New Orleans, I love you.
Folk Alliance Conference, you're okay too.
People of the world, traveling from hostel to hostel, young and old, I love you.
Songwriters trying to clamor for attention in the most condensed situation imaginable, I probably love you individually but as a group you kind of turn me off.
People riding the St. Charles Ave. trolley, I adore you.
People who gathered last night to have an impromptu disco party in the lobby of The Quisby Hostel on St. Charles, you guys were the Highlight!
Okay, so, dear reader, you get the idea.
I got on the trolley in the morning yesterday, guitar in hand, dressed for success, and the trolley driver right away said, "Sister, you are looking good this morning! Are you going to get that guitar out and play us a few songs?"
I answered, "Not unless you people want to pay me because I'm down here at this music conference and nobody gives you a cent for anything you do!"
He asked me my name and then turned to the full trolley car of good people and announced, "Ladies and Gentlemen! This is Miss Courtney and she is going to play us a few songs but not until you people pull out the dollar bills and make it worth her while. Send 'em up!"
In minutes, I had handfuls of dollar bills.
Over thirty dollars.
I played three songs.
They clapped and cheered.
I told them how to look me up and they took videos and photos.
I got off on Canal St. to walk to the Sheraton and I felt like a million bucks.
Good start to an excellent day.
I went to meetings yesterday and heard people pontificate about how these young artists, or I guess old artists too, should go about developing their careers.
Time and time again, they ended up by saying, "Look, the bottom line is you're either touching people in a way that makes them want to share your music, talk about you to their friends, buy your merch, buy tickets to your shows, or you aren't."
That's really the only truth.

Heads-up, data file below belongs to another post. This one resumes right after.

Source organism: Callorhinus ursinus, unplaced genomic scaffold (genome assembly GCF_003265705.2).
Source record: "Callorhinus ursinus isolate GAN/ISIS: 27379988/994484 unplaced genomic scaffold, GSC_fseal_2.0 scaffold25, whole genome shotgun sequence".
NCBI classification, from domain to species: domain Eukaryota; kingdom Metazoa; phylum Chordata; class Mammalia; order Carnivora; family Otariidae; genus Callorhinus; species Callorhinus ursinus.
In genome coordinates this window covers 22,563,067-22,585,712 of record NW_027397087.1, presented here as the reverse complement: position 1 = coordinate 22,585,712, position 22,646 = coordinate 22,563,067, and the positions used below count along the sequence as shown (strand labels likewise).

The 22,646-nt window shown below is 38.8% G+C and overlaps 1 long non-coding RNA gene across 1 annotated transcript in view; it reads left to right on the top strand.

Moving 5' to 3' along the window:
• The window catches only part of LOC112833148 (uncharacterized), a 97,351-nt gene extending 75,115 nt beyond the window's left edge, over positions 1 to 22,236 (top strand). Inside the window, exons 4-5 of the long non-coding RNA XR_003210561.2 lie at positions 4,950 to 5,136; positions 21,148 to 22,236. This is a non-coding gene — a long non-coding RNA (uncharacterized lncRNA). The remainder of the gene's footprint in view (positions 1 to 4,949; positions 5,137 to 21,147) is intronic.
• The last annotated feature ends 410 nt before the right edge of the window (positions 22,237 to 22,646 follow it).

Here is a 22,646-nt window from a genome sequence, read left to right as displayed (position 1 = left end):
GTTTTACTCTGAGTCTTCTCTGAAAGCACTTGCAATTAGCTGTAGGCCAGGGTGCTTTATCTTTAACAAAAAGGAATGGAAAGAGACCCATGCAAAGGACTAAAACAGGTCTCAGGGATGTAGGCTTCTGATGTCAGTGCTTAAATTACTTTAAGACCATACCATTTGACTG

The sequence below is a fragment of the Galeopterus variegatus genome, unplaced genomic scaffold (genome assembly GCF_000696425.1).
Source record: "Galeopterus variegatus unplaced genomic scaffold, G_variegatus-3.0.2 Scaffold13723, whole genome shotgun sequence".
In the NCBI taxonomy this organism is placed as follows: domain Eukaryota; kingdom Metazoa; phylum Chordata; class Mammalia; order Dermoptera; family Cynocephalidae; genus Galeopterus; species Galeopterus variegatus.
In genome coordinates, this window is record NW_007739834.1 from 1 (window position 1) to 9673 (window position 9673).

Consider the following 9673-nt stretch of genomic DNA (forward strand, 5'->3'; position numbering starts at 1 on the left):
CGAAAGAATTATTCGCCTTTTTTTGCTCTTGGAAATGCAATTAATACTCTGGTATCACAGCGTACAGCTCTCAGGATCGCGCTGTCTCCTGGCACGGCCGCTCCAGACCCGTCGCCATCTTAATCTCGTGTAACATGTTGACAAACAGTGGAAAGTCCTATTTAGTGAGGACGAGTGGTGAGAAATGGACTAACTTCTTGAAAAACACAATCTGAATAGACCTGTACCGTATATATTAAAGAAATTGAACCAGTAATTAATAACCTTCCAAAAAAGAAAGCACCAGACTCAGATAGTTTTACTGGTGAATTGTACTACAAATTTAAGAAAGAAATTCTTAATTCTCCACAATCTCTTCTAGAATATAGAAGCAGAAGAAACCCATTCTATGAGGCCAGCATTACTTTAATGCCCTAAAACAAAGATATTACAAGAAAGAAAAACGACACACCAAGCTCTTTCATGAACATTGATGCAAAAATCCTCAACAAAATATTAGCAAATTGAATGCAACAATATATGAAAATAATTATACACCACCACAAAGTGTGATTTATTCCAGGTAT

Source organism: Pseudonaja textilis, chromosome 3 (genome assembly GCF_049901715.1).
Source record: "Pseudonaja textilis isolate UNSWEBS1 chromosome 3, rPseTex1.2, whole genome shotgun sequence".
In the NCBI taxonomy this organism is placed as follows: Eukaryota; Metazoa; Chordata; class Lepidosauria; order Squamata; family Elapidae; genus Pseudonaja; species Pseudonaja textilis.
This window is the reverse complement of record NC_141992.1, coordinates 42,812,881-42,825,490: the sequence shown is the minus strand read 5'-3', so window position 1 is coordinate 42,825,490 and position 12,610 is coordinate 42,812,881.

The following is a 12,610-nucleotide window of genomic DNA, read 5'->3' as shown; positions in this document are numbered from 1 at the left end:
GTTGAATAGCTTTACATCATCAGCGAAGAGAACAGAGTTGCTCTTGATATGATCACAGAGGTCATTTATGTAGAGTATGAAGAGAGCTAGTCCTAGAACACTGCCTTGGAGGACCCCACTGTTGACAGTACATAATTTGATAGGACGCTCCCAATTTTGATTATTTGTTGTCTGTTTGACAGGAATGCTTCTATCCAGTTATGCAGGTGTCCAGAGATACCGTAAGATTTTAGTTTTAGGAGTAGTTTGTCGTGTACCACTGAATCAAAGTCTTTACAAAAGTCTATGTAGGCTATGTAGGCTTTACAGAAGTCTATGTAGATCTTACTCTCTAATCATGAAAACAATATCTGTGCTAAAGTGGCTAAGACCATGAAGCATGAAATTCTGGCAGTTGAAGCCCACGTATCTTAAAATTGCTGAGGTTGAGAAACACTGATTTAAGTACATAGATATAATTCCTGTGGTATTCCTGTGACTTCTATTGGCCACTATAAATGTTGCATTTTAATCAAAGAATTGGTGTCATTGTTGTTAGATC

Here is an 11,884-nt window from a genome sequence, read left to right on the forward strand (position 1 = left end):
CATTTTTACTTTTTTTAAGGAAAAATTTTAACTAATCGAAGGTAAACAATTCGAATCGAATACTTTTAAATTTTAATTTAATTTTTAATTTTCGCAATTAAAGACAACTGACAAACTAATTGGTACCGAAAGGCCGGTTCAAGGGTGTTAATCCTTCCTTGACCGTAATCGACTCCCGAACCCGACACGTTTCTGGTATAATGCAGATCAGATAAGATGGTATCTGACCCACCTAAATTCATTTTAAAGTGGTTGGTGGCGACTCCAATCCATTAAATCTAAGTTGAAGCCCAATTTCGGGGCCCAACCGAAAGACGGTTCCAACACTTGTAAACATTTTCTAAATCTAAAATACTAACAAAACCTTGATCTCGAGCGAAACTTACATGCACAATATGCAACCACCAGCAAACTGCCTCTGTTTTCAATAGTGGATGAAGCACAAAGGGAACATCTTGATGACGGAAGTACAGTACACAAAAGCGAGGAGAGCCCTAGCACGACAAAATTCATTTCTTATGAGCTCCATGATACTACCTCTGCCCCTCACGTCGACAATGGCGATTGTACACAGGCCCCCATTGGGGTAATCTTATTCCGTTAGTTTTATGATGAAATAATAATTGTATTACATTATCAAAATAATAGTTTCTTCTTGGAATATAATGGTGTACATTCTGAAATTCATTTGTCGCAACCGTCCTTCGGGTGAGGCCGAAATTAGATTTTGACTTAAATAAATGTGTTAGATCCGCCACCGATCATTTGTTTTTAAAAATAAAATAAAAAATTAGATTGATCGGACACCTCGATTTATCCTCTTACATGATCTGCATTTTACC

I had a couple of good conversations with booking agents and managers of full time artists who are making a thousand dollars a show...sometimes.
These people were consistently impressed with what I'm doing on my own.
They all said the same thing to me.
It pretty much boiled down to something about how I am doing a new model by coming to it the way I am and that my organic growth over time is ideal but a lot of artists can't sustain their determination and can't be patient enough to do it the way I'm doing it.
The grassroots support I get from you, my readers of this blog, and other fans and friends of my music, is unusual.
Repeatedly these people asked me what I'm trying to achieve and I would say that I want to be able to command a high enough ticket price to make my career lucrative.
I would say that my career is currently self-sustaining, and I always do better than "break even".
They said almost no one does better than break even without a "team".
I would say then that I want to be solvent, and then I want to be flourishing not just surviving.
They would laugh.
They'd say, "Well, yeah we'd all love to be solvent."
Sorry kids, but that is just not good enough.
Bottom line for me is that I was graced by God with an airlifted moment out of the grieving of the loss of my dear little dog companion Aidan.
I was given the gift of seeing my career for what it is, and what I see I love.
I was given the incredible experience of meeting with DJs who might love my recordings.
All in gorgeous magical mystical New Orleans.
I am so grateful.
I could not be more happy.
I may not be solvent yet but I'm succeeding.
I approve of myself.
I am grateful for you.
Thank you for your support.
I promise not to ever give up.
On you or on me.
Josephine Lane January 27, 2020 @05:45 pm
Giving up is not an option. Rock until you die is what I say.